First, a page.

B.C. suing opioid makers for 'negligence and corruption' about addiction risks

B.C. Attorney General David Eby spoke of the "terrible toll" opioid addiction has taken on many British Columbians and their families as he announced a lawsuit against pharmaceutical companies to reclaim costs associated with the ongoing opioid crisis.

The suit, he said, was filed Wednesday morning against over 40 companies involved in the manufacture, distribution and wholesale of opioids.

The government alleges the companies downplayed the risks of their drugs when advertising them to physicians, especially when it comes to their addictive potential, thus contributing to the opioid crisis.


"No amount of money from this action can possibly make up for the loss of someone's child, someone's partner, or someone's friend," Minister of Mental Health and Addictions Judy Darcy said at the announcement on the steps of the Vancouver Law Courts.

"Today we are clearly saying that pharmaceutical companies must take responsibility for their role and put the lives of people before profit."

He said the suit would seek to recover only costs to the public health-care system such as addiction treatment, emergency response and hospital expenses caused by what he termed the companies' "negligence and corruption."

It was not clear how much the suit would seek to recover. 

Eby said new legislation will be tabled in the fall to gather "population-based evidence" to prove the claim.

Correct focus?

In a statement issued several hours later, the B.C. Liberals accused the government of missing the mark with its action.

"This is a crisis that needs urgent response, which we are not seeing from the NDP government," addictions critic Jane Thornthwaite said in a statement. 

"A court case that will likely drag out over decades will not save lives and could divert scarce resources away from front-line response and solutions that will help people get well."


"We do have to anticipate this will take some time to resolve," Eby said of the suit, explaining he expects companies will "aggressively" defend themselves but the province will prevail.

Darcy agreed that the majority of overdoses in B.C. are being caused by illicitly manufactured opioids poisoned with fentanyl but its unclear how many of the people using those drugs initially became addicted through prescription drugs. She said research on that front is ongoing.

'An important moment'

Matthew Herder, director of the Health Law Institute at Dalhousie University in Halifax, was consulted on the case and said the B.C. lawsuit is an important step.

"It's an important moment when at least one provincial government is trying to take action with some of the actors who have been, on a systemic level, more responsible for the present crisis," Herder said.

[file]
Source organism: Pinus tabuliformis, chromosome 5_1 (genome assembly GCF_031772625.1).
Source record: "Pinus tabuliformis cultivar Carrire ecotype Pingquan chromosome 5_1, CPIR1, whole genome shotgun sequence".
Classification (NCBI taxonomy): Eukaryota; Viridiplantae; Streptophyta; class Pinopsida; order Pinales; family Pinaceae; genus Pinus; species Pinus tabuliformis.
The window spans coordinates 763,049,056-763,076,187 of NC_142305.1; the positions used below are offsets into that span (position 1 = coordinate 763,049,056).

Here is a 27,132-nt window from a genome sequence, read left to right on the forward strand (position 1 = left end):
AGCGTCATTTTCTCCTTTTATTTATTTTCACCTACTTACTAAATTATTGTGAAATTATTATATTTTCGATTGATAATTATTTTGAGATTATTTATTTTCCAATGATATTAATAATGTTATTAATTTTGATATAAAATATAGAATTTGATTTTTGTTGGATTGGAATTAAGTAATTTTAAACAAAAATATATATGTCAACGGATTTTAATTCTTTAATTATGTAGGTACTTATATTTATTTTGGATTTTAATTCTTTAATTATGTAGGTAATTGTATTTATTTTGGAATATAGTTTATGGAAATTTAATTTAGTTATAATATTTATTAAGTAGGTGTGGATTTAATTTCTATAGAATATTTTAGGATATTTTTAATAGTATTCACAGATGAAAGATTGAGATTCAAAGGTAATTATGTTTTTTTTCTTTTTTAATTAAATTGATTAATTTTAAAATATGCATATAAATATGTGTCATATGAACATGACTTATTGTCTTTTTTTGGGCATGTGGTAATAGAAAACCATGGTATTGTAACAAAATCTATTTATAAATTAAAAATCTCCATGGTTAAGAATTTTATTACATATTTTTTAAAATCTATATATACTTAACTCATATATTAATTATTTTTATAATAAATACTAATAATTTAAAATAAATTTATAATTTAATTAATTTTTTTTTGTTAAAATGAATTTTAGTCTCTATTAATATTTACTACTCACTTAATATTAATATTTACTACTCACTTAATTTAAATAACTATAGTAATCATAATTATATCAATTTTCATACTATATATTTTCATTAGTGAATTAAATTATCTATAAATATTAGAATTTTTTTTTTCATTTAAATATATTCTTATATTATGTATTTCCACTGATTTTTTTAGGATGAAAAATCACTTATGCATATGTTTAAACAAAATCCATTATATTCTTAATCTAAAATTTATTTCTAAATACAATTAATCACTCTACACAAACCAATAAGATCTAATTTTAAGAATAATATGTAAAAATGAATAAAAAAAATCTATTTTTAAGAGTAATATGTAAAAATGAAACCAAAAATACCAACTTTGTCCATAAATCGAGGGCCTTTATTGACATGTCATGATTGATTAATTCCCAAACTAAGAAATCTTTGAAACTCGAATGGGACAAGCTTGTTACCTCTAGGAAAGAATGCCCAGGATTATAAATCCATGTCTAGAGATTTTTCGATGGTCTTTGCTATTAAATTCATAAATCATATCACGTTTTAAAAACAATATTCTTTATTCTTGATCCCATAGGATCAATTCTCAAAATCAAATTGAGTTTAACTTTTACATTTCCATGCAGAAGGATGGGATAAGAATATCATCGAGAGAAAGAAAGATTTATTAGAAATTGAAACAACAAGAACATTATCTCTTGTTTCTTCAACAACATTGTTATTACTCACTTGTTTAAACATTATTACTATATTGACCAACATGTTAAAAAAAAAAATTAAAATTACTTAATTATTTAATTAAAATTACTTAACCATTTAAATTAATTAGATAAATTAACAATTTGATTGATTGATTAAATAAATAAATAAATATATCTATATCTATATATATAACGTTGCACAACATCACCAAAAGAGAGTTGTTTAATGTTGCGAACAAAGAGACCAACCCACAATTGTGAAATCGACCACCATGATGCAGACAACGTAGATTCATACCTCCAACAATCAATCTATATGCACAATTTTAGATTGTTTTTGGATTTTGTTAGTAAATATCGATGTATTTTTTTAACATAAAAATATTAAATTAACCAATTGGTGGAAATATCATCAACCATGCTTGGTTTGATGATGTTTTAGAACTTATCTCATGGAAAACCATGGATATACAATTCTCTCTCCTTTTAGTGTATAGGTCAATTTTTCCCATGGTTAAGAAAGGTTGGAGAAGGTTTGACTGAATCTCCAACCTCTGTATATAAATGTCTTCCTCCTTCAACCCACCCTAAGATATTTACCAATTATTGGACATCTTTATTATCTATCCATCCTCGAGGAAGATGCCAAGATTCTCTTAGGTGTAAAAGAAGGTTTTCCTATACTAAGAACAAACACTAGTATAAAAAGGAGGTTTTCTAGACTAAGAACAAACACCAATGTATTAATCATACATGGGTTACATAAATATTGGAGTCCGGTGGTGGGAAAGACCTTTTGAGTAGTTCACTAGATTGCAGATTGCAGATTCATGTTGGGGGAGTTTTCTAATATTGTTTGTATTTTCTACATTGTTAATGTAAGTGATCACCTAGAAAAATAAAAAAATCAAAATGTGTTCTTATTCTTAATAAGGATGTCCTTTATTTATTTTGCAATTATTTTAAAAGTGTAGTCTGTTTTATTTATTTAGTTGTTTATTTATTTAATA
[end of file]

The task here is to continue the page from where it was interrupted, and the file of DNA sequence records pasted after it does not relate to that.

"Myself and others have long been calling for various levels of government to take action and try and hold manufacturers that are at the centre of the opioid epidemic … accountable."

There has been "little to no" legal activity against pharmaceutical companies involved in marketing opioids, Herder said, aside from a national class-action lawsuit against OxyContin maker Purdue Pharma.

He likened the lawsuit to past legal actions against tobacco companies.

A lawyer for the province declined to comment for this story.

Central question

Herder said a central question of the case will be how much the companies and their associates were aware of the potential of misuse of the highly addictive painkillers and how much they downplayed that risk.

He said there has been litigation in the U.S. involving Purdue and other companies that found awareness on the part of manufacturers and that marketing did not highlight those risks.

"I'm sure we're going to see a similar dispute about that set of facts," he told The Early Edition host Stephen Quinn.

Purdue's Canadian arm has stopped marketing opioids to doctors — direct-to-consumer drug marketing is generally prohibited in Canada — but Herder thinks that might be too little too late.

"The real issue is going to be how did we get to this point," he said.

"How much is the health-care system in British Columbia and elsewhere dealing with past practices where perhaps the company or companies were playing fast and loose with their marketing materials?"

A class-action lawsuit against OxyContin maker Purdue Pharma is still being hashed out in the courts. (Darren McCollester/Getty Images)

Another complex issue, Herder said, will be if and how overprescription of opioids by physicians is linked to the use of illicit opioids, which have killed thousands of people in B.C. and Canada.

According to the B.C. Centre for Disease Control, there were 742 unintentional overdose deaths between January and June of this year alone, largely driven by the opioid fentanyl.

Purdue Pharma did not immediately reply to a request for an interview.

With files from Yvette Brend and CBC Radio One's The Early Edition

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